Use signsrch to check if the executable has a standard encryption algorithm linked in. Note that this might yield false positives (if the application links openssl, ...
There are a number of ways to accomplish what you've stated. Generally, more robust techniques, while affording a higher level of protection, will also put more burden on the programmer creating the software. So in approximately increasing order of difficulty, here are some ideas:
Store the data non-contiguously
The simplest approach is to simply not ...
This is quite likely either a botched RIPEMD128 or something very similar, as otus also commented.
You wanted to know how to approach such a task so I'll explain what I did.
Typically, when trying to identify crypto-related code you rely on spotting constants. In this case, the constants seem to be obfuscated on purpose, so you need to play around with the ...
Edit: The encryption is Bitwise XOR with the key 0x04 (see the bottom of this answer)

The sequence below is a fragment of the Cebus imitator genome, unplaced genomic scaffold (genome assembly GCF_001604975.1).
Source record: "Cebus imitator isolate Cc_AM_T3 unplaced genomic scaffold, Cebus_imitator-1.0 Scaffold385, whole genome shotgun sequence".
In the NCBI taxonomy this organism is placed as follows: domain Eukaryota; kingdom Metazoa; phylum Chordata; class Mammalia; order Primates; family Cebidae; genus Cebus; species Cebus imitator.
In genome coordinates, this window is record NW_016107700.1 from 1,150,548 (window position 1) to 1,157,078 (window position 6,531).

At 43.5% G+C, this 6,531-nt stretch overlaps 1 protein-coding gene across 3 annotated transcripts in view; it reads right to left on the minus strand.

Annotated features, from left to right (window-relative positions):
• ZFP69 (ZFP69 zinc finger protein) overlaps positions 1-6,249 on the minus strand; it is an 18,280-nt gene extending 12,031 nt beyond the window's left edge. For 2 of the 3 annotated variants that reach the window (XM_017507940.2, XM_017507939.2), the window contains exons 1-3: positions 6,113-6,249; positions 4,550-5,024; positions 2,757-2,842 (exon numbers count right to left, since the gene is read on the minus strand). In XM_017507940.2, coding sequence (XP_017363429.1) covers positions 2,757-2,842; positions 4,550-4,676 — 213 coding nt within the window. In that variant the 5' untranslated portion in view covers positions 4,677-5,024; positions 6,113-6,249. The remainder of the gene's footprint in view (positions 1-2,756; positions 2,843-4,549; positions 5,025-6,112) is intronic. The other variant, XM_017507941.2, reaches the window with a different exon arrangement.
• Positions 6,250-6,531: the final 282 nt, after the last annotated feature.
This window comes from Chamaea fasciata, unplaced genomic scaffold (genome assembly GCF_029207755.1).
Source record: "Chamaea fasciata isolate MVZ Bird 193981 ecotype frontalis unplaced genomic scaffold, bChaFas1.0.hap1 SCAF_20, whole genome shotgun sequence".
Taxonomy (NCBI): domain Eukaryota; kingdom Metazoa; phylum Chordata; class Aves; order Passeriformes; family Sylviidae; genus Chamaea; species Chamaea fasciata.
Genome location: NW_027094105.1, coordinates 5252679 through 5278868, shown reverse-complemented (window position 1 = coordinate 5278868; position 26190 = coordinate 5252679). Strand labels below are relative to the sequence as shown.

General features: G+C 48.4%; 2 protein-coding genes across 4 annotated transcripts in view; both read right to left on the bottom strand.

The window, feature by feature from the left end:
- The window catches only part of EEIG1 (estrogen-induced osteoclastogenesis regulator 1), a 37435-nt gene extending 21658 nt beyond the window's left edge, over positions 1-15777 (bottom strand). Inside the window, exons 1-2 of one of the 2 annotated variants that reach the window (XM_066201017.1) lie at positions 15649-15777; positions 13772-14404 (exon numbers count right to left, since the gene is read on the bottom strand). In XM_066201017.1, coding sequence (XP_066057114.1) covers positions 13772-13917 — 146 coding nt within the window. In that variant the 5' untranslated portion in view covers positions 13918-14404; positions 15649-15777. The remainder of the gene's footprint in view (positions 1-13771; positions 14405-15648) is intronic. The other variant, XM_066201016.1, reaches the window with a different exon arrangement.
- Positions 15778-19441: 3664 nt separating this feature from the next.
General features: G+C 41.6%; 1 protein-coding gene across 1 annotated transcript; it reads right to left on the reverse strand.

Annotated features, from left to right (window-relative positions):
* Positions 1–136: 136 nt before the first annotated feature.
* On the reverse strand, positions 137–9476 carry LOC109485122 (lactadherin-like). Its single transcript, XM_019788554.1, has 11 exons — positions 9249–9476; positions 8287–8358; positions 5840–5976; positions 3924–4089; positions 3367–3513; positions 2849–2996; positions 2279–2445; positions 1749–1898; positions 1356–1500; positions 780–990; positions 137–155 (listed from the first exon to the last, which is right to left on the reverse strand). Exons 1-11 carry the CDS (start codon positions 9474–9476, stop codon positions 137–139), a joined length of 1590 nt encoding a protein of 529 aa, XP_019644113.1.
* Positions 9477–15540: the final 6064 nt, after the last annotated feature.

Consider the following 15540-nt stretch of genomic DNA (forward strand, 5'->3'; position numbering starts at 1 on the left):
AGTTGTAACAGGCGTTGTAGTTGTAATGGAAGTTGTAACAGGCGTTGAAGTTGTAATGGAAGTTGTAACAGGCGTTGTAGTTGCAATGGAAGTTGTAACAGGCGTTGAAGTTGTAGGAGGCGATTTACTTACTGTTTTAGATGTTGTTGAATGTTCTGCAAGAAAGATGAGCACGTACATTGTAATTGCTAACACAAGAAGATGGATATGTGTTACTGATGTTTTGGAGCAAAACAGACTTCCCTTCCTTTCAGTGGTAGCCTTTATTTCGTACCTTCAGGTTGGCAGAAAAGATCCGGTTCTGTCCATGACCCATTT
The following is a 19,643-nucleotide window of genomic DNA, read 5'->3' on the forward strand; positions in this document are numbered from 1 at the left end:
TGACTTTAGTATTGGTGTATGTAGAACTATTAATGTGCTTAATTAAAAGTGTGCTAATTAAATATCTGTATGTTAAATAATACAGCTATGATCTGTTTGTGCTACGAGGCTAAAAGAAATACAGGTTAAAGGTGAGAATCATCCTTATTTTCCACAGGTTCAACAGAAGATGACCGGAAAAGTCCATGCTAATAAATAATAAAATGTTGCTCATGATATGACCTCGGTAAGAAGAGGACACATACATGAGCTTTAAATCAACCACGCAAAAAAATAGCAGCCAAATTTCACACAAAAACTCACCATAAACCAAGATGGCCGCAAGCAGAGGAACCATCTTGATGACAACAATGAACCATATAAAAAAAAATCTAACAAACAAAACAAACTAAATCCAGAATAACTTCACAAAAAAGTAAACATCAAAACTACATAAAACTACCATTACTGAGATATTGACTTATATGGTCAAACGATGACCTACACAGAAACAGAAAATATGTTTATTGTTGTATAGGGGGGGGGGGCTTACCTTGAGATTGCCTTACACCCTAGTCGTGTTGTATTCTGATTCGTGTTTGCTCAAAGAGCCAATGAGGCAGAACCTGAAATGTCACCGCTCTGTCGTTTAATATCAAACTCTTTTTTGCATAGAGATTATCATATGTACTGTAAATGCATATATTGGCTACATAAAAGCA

The application uses a simple Substitution Cipher (Or, to be exact Caesar Cipher with shift 4) and then perform reverse() on the function.
We can domnstrate it using python's maketrans method:
The method maketrans() returns a translation table that maps each
I have spent some time to look into Apple's airplay mirroring support, which is encrypted by fairplay protocol. After investigating serveral existing commercial applications I have finally managed to get a way of decrypting fairplay protected streams.
I have extended the shairplay code to demostrate this ability. Please look at https://github.com/foxsen/...